A pupa stage eventually follows, during which the larva acquires wings and other adult structures, but the insect which emerges and leaves the water is, curiously enough, not yet ready for its short adult life. Though it has wings, it is still encumbered by a delicate robe.

This sub-imago, as it is often called, finds some resting place on grass stem or tree trunk, gets rid of its last encumbrance, and begins its life of a day.

The cast-off ghost-like exuviae are found m great numbers. In the summer evening the males and females enjoy a brief merry love- dance. The females are fertilised, the eggs are dropped info the water, and then sometimes in a single day the bright crowd is gone. It is literally true that at the moment of their climax they die.

The most familiar species is Ephemera vnlgata, the common may-fly, the green drake (subimago) and gray drake of anglers.

Mayfly Fishing.

As a rule, the mayfly week offers an ideal holiday to the angler; giving to many a man his first real summer outing in the water meadows. My earliest experience of it was vastly different. Keen disappointment, accompanied by equally keen north wind, was the first introduction I had to the so called carnival of mayfly fishing. Wind swept meadows, bending rushes, and a cold gray river hurrying towards you in waves and eddies, formed the conditions and prospect of the glorious first of June in that year; and continued, with slight changes of a more favourable nature, until the sixth.

Facing the wind on the opening day, I looked in vain for the mayfly, which I was told might appear between eleven and twelve, o'clock. It was impossible to find any turn or curve in the bank where the water was quieter, so after two hours of waiting in the driving rain, I speared my rod in the rushes, stood in its shelter, and shivered. Later in the afternoon a few mayflies could be seen, carried along in midstream like dead leaves in October, but no attempt at a rise broke the surface.

As a matter of fact, even in favourable weather, trout are rather chary at making such a mouthful as a mayfly appears to them; but after the first day or two they put this feeling aside, and only temper their extreme greediness by an aggravating caution as to how, when, and where they shall indulge themselves. It was three days before I saw a mayfly taken - perhaps by a smallish grayling - and although I thrashed different patterns over the place he never rose again.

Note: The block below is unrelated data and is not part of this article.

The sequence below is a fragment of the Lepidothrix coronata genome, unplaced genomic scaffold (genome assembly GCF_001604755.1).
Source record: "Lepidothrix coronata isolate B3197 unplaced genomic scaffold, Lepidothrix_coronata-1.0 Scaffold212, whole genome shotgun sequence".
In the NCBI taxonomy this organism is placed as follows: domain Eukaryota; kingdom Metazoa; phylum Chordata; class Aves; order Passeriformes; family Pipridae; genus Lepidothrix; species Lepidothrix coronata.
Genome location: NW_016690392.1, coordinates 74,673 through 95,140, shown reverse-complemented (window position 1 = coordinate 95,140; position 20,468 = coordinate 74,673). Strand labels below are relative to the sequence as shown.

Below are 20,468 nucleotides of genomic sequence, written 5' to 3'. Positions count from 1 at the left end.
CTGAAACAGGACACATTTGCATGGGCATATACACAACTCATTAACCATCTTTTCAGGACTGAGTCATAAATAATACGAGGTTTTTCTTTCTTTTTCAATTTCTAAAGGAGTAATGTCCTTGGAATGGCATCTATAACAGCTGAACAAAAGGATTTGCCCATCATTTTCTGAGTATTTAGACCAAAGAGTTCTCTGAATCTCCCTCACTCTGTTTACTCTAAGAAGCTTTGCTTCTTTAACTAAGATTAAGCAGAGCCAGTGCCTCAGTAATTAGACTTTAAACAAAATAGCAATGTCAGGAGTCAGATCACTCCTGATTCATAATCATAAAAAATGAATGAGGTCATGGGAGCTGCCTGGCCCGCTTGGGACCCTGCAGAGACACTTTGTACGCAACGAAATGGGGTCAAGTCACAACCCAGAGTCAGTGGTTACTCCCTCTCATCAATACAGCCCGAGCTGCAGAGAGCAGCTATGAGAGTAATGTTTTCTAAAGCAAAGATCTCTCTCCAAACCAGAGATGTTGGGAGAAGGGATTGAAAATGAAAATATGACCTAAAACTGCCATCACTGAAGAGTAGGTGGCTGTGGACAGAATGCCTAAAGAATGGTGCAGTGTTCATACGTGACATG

Not only did I not catch a trout, but neither did anyone else on that part of the river. However it is no use dilating upon so chilling an experience, excepting just to show that those who use rosy-hued ink in describing their holiday sport have had, like many better men, to go through the mill of adverse conditions during a previous season.

It is the enthusiasm engendered by certain matchless half hours that prompts us to spend half days, or even half weeks, by river banks under almost hopeless circumstances.

Looking back on it now, I had of course acted as the young man in a hurry; for, although the greater part of the mayfly season that year was a failure owing to the weather, yet between the sixth and twelfth of June numerous two and three pounders were killed - I never like this word applied to trout: it always sounds more applicable to spearing eels or flat fish - on spent gnat late in the evening.

Other seasons, other conditions. The very next year the ' Fly is up ' telegram came at Whitsuntide; and on the second of June the thermometer touched 80 in the shade. In making my way to the small hut by the river side, the long grass, the air, and the water were literally swarming with mayflies. They were on one's bare neck and arms, almost n one's mouth. They danced up and down in thousands. Those that fluttered on to the water were not Laken by the ash, who possessed their appetites in patience until between four and five o'clock.

I knew little or nothing of their various stages or life history, but kept affixing and changing ' gladstones,' ' grey-drakes,' and ' straddle bugs '; continually throwing over rises in feverish excitement until it was dark, with the only result of a pound grayling - the first I had ever seen. Other rods were more successful of course. A trout of lbs. was laid on the side bar at the inn where ' no four- penny beer served here ' secured comparative privacy. I touched it, or rather worshipped it, with mournful envy, wondering if I should ever land such a prize - and I never have yet.